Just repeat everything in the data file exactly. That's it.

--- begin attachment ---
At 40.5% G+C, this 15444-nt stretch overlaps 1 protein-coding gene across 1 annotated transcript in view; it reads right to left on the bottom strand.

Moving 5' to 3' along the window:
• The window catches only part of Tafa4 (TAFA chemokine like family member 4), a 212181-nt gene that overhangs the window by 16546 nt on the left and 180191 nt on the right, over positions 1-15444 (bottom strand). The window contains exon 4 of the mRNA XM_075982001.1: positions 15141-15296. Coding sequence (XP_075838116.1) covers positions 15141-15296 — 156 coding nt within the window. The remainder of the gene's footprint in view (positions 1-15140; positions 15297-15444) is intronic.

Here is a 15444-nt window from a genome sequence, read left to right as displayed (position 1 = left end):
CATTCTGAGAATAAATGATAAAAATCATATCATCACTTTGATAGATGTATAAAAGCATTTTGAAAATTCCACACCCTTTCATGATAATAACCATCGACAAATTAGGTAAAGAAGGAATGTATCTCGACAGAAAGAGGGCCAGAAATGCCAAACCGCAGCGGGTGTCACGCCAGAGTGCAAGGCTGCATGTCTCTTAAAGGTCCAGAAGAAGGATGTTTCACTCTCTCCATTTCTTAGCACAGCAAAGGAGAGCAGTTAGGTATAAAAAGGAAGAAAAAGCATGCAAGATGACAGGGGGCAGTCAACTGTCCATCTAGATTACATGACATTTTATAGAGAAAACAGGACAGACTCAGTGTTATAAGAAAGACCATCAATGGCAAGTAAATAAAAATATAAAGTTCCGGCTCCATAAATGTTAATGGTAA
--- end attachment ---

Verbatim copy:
At 40.5% G+C, this 15444-nt stretch overlaps 1 protein-coding gene across 1 annotated transcript in view; it reads right to left on the bottom strand.

Moving 5' to 3' along the window:
• The window catches only part of Tafa4 (TAFA chemokine like family member 4), a 212181-nt gene that overhangs the window by 16546 nt on the left and 180191 nt on the right, over positions 1-15444 (bottom strand). The window contains exon 4 of the mRNA XM_075982001.1: positions 15141-15296. Coding sequence (XP_075838116.1) covers positions 15141-15296 — 156 coding nt within the window. The remainder of the gene's footprint in view (positions 1-15140; positions 15297-15444) is intronic.

Here is a 15444-nt window from a genome sequence, read left to right as displayed (position 1 = left end):
CATTCTGAGAATAAATGATAAAAATCATATCATCACTTTGATAGATGTATAAAAGCATTTTGAAAATTCCACACCCTTTCATGATAATAACCATCGACAAATTAGGTAAAGAAGGAATGTATCTCGACAGAAAGAGGGCCAGAAATGCCAAACCGCAGCGGGTGTCACGCCAGAGTGCAAGGCTGCATGTCTCTTAAAGGTCCAGAAGAAGGATGTTTCACTCTCTCCATTTCTTAGCACAGCAAAGGAGAGCAGTTAGGTATAAAAAGGAAGAAAAAGCATGCAAGATGACAGGGGGCAGTCAACTGTCCATCTAGATTACATGACATTTTATAGAGAAAACAGGACAGACTCAGTGTTATAAGAAAGACCATCAATGGCAAGTAAATAAAAATATAAAGTTCCGGCTCCATAAATGTTAATGGTAA